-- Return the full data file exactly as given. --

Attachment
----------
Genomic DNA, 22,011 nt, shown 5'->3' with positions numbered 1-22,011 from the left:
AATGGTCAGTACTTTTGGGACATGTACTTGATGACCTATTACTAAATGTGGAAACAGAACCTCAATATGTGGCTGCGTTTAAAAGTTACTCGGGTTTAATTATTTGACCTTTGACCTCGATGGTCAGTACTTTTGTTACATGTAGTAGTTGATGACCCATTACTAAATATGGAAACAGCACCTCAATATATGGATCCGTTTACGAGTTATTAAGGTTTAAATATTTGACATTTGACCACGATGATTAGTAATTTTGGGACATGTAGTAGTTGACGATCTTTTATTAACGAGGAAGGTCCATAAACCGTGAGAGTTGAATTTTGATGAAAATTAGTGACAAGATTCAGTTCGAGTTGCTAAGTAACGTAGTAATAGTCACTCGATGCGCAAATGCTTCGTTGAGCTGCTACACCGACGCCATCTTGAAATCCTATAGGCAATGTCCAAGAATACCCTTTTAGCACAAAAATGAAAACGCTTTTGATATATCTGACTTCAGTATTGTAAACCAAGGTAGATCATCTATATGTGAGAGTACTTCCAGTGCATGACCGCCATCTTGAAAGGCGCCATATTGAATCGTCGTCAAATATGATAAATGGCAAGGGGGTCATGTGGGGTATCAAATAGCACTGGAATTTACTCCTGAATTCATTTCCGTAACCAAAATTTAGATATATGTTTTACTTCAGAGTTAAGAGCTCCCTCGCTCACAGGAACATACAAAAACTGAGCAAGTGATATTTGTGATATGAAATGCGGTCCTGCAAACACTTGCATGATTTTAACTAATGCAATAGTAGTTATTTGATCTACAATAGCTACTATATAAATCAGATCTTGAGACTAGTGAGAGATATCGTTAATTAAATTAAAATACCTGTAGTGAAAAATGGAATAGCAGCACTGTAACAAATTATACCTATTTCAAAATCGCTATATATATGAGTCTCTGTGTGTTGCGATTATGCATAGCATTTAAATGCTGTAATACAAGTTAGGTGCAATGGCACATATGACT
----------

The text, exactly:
Genomic DNA, 22,011 nt, shown 5'->3' with positions numbered 1-22,011 from the left:
AATGGTCAGTACTTTTGGGACATGTACTTGATGACCTATTACTAAATGTGGAAACAGAACCTCAATATGTGGCTGCGTTTAAAAGTTACTCGGGTTTAATTATTTGACCTTTGACCTCGATGGTCAGTACTTTTGTTACATGTAGTAGTTGATGACCCATTACTAAATATGGAAACAGCACCTCAATATATGGATCCGTTTACGAGTTATTAAGGTTTAAATATTTGACATTTGACCACGATGATTAGTAATTTTGGGACATGTAGTAGTTGACGATCTTTTATTAACGAGGAAGGTCCATAAACCGTGAGAGTTGAATTTTGATGAAAATTAGTGACAAGATTCAGTTCGAGTTGCTAAGTAACGTAGTAATAGTCACTCGATGCGCAAATGCTTCGTTGAGCTGCTACACCGACGCCATCTTGAAATCCTATAGGCAATGTCCAAGAATACCCTTTTAGCACAAAAATGAAAACGCTTTTGATATATCTGACTTCAGTATTGTAAACCAAGGTAGATCATCTATATGTGAGAGTACTTCCAGTGCATGACCGCCATCTTGAAAGGCGCCATATTGAATCGTCGTCAAATATGATAAATGGCAAGGGGGTCATGTGGGGTATCAAATAGCACTGGAATTTACTCCTGAATTCATTTCCGTAACCAAAATTTAGATATATGTTTTACTTCAGAGTTAAGAGCTCCCTCGCTCACAGGAACATACAAAAACTGAGCAAGTGATATTTGTGATATGAAATGCGGTCCTGCAAACACTTGCATGATTTTAACTAATGCAATAGTAGTTATTTGATCTACAATAGCTACTATATAAATCAGATCTTGAGACTAGTGAGAGATATCGTTAATTAAATTAAAATACCTGTAGTGAAAAATGGAATAGCAGCACTGTAACAAATTATACCTATTTCAAAATCGCTATATATATGAGTCTCTGTGTGTTGCGATTATGCATAGCATTTAAATGCTGTAATACAAGTTAGGTGCAATGGCACATATGACT